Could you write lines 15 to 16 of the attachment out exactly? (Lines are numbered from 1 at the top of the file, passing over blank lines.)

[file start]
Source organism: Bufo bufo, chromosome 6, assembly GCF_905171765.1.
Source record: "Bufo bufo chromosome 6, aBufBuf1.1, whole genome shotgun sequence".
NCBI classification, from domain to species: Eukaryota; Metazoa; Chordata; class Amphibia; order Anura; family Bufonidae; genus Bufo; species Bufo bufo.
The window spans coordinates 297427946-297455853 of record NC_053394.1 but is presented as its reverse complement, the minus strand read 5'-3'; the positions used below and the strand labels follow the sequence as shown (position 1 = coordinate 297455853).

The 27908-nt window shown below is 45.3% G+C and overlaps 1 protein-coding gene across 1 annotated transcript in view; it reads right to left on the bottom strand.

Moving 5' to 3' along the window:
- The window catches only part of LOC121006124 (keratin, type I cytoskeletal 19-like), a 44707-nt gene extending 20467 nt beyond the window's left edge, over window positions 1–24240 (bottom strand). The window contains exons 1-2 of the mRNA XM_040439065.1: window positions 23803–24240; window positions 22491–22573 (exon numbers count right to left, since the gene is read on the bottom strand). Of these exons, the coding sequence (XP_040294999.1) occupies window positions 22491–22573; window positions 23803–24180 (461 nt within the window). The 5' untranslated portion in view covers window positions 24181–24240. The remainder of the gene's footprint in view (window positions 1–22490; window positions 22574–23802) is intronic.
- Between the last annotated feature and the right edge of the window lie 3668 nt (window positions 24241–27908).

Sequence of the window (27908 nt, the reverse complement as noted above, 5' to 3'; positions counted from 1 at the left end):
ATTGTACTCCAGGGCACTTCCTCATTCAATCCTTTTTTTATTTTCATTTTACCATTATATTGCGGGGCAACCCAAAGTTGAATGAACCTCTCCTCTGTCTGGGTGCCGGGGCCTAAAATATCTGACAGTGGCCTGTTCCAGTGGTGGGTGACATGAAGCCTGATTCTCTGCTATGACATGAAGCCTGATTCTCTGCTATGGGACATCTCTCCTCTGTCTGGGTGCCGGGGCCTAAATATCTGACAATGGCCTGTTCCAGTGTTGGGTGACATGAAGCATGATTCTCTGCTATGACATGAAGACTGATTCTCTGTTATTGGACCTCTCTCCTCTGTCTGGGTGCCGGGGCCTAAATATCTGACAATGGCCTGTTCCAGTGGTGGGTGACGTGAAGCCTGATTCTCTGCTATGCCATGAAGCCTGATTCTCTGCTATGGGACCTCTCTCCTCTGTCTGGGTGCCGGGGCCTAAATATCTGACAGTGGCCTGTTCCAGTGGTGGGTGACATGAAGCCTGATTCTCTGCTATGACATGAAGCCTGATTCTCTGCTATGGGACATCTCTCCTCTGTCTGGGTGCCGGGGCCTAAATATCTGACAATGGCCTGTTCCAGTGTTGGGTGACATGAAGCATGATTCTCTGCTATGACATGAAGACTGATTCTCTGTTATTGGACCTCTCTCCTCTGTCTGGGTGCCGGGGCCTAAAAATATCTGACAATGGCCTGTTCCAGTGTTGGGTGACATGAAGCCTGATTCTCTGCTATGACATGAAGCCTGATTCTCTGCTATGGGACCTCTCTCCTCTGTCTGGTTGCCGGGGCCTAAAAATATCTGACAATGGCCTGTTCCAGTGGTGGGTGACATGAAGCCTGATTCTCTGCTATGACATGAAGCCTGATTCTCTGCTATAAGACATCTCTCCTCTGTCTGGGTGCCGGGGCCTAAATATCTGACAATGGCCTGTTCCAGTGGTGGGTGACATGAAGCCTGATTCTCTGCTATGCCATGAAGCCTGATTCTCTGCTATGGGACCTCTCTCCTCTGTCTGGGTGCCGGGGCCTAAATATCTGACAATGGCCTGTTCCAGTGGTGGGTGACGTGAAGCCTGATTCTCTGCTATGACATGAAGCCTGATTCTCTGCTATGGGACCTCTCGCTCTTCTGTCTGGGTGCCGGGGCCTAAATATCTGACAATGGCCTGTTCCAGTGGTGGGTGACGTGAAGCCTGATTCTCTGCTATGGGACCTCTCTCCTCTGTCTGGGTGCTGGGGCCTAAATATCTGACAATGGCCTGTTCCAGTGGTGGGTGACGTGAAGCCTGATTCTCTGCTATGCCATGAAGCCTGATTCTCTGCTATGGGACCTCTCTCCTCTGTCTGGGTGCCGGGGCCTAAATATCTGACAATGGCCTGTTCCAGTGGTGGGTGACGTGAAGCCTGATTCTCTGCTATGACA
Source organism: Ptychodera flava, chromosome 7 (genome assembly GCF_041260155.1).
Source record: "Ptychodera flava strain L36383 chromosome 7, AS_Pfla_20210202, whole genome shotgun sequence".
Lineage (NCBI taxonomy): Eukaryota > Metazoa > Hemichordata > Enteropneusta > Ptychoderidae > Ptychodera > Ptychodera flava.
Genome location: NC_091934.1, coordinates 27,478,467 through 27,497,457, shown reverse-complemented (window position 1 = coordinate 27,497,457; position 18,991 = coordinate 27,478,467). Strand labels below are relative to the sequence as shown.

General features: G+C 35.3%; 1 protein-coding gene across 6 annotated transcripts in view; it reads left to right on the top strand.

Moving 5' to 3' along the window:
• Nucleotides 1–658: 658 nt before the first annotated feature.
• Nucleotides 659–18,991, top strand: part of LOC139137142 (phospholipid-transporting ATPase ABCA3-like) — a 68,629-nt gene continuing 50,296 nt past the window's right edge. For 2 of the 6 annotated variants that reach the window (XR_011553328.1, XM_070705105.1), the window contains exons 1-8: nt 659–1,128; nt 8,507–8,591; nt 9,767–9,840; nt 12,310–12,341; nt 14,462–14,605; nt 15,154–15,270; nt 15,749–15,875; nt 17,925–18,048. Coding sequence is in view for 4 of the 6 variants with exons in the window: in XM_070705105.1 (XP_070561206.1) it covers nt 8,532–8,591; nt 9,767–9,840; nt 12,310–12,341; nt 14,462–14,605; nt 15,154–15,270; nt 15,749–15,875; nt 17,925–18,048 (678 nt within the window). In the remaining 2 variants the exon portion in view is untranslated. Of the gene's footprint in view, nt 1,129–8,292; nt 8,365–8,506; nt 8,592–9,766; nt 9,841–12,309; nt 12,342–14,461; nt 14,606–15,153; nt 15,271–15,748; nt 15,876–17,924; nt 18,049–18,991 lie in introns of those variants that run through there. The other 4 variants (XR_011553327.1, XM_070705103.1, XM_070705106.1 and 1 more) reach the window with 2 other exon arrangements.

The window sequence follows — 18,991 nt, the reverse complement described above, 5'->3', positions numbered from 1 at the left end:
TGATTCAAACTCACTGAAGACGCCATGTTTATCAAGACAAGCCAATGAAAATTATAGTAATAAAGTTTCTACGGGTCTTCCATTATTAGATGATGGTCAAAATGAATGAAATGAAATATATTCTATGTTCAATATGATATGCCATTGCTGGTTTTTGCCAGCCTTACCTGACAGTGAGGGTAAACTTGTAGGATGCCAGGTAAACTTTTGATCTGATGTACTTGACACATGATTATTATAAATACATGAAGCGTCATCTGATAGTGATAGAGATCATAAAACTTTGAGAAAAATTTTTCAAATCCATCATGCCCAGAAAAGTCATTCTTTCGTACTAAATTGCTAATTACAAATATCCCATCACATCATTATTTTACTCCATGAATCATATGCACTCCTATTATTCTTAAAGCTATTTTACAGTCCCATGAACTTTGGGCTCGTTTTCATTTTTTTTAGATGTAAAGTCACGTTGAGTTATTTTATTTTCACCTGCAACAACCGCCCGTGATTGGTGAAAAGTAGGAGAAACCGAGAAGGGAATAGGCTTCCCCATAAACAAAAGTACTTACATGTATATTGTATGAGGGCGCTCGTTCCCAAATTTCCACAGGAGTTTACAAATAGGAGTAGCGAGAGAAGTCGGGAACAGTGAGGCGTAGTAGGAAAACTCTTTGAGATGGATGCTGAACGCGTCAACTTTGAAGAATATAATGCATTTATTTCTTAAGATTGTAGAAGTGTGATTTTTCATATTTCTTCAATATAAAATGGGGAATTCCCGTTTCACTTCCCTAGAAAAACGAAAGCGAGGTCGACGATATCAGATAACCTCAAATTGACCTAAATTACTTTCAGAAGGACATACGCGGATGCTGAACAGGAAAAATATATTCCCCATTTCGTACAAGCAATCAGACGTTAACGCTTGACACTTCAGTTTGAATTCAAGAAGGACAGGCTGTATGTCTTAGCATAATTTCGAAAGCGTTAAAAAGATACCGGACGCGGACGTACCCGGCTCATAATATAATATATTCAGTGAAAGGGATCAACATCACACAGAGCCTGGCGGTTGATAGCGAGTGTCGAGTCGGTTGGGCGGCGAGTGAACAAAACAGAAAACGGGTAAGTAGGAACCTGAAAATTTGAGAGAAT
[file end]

General features: G+C 35.3%; 1 protein-coding gene across 6 annotated transcripts in view; it reads left to right on the top strand.

Moving 5' to 3' along the window: